It has now been a month since I was diagnosed with the dreaded ‘D’. Depression. The elephant in the room or should I say ‘Black Dog’, which is commonly associated with the inconvenience, has been haunting me now since January. I had tried ever so hard to disguise my sadness with an OTT happiness (which of course is exhausting and impossible) in the hope that my own prejudices towards being labelled with the dreaded ‘D’ wouldn’t come true… Even if I knew those were the murky waters I was sailing on.
I had lost all motivation and passion for the things that had previously dominated my life. My self-care waned in my physical appearance and because I had stopped eating (which is unlike me as I LOVE food). My body was solely reliant upon smoothies, soup and sugary tea, as my taste buds were on strike and my stomach refused food any access. I didn’t like to be alone with myself, so I made sure I was always busy so that I could build on the facade that everything was “fine”, allowing me 0 chance to register the sadness.
Unfortunately, I had praised myself on being this “strong-minded”, confident individual that would try to deal with not only my own problems but others also. I would take on so much that I didn’t know how to process or cope with the pressures I was putting on myself. This last year I had experienced bereavements, setbacks and a level of stress I wasn’t willing to ask for help to deal with. Having depression, to me, meant that I was a failure, that I couldn’t “deal” with my responsibilities and this is 100% a self inflicted stigma. What I failed to realise was that I hadn’t allowed myself the opportunity to rest and process my thoughts, in turn making my brain work overdrive 24/7 and that is not healthy.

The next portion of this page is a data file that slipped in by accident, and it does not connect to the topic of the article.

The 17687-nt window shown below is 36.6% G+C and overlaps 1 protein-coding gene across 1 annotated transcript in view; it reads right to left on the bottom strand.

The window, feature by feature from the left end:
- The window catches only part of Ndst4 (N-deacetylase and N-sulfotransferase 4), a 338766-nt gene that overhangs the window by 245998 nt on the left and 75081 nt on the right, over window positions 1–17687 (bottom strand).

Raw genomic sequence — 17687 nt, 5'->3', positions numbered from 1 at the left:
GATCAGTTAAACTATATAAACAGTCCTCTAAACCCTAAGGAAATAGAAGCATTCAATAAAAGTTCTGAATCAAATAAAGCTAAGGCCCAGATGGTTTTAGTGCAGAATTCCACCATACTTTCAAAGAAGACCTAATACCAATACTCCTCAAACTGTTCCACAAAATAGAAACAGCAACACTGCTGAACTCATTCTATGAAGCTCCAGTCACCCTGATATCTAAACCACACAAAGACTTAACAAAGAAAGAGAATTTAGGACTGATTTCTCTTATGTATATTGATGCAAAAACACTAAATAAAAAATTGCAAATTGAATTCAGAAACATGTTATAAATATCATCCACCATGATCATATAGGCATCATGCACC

There ARE still stigmas around mental health, which I have been subject to. “Just pick yourself up, and get on with it” “Just smile” “You have no reason to be unhappy…” that one really gets me. I feel like people unaffected by mental illness view it as a lifestyle choice, as if sadness and unease are luxuries that can easily be discarded by replacing it with a smile. I mean, being emotionally unable to feel anything other than exhaustion and sadness is the perfect way to enjoy life, right? If you could choose an emotion every morning, I don’t think anyone would CHOOSE depression or any other mental illness.
Unlike the rumours you hear, my GP was reluctant for anti-depressants to be my first port of call, which I found heavily reassuring because I didn’t want to be on medication. I really wanted to train myself to deal with my Depression. I was advised to exercise more which is a natural feel-good hormone inducer, take up activities to ‘relax’ my mind and counselling.
You may be wondering why I am sharing something so personal with you all… Well, this week is Mental Health Awareness week and 1 in 4 of us are affected by Mental illness and a larger number of us don’t talk about it. Talking is power. I use my blog as my outlet and my power and together talking openly; without fear, is OUR power.
I hope that in me doing this, I can inspire a change. Whether it is seeking help, gaining an understanding that mental health comes in many shapes, sizes and experiences and is uniquely different and more common than you think.
Thank you for reading.